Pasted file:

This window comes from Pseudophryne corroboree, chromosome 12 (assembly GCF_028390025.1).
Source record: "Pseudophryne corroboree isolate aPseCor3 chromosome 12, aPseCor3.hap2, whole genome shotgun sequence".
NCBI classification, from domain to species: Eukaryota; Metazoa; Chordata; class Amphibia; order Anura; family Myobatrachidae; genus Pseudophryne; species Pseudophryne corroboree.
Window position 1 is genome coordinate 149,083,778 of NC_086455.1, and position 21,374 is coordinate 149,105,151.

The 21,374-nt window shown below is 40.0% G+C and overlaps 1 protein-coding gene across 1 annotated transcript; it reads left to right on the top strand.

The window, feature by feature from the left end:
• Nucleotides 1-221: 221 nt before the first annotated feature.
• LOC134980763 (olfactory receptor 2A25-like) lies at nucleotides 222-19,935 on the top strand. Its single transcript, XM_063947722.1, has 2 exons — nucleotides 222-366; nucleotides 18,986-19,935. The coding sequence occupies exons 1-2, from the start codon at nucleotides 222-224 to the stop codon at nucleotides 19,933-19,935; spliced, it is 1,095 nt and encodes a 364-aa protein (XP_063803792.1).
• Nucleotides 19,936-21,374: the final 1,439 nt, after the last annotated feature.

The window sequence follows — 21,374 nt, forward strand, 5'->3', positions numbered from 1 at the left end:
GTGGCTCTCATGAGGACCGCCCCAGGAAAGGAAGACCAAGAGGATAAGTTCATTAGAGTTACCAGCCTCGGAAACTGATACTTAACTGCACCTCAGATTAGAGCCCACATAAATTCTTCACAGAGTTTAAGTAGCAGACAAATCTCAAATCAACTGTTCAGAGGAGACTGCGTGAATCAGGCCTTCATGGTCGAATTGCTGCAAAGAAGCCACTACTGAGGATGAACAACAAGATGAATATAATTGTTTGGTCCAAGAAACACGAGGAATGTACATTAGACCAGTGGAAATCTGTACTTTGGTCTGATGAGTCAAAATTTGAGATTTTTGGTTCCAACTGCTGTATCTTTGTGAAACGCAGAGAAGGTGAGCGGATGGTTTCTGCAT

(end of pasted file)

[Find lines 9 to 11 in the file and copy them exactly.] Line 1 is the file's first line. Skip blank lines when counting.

• Nucleotides 19,936-21,374: the final 1,439 nt, after the last annotated feature.

The window sequence follows — 21,374 nt, forward strand, 5'->3', positions numbered from 1 at the left end:
GTGGCTCTCATGAGGACCGCCCCAGGAAAGGAAGACCAAGAGGATAAGTTCATTAGAGTTACCAGCCTCGGAAACTGATACTTAACTGCACCTCAGATTAGAGCCCACATAAATTCTTCACAGAGTTTAAGTAGCAGACAAATCTCAAATCAACTGTTCAGAGGAGACTGCGTGAATCAGGCCTTCATGGTCGAATTGCTGCAAAGAAGCCACTACTGAGGATGAACAACAAGATGAATATAATTGTTTGGTCCAAGAAACACGAGGAATGTACATTAGACCAGTGGAAATCTGTACTTTGGTCTGATGAGTCAAAATTTGAGATTTTTGGTTCCAACTGCTGTATCTTTGTGAAACGCAGAGAAGGTGAGCGGATGGTTTCTGCAT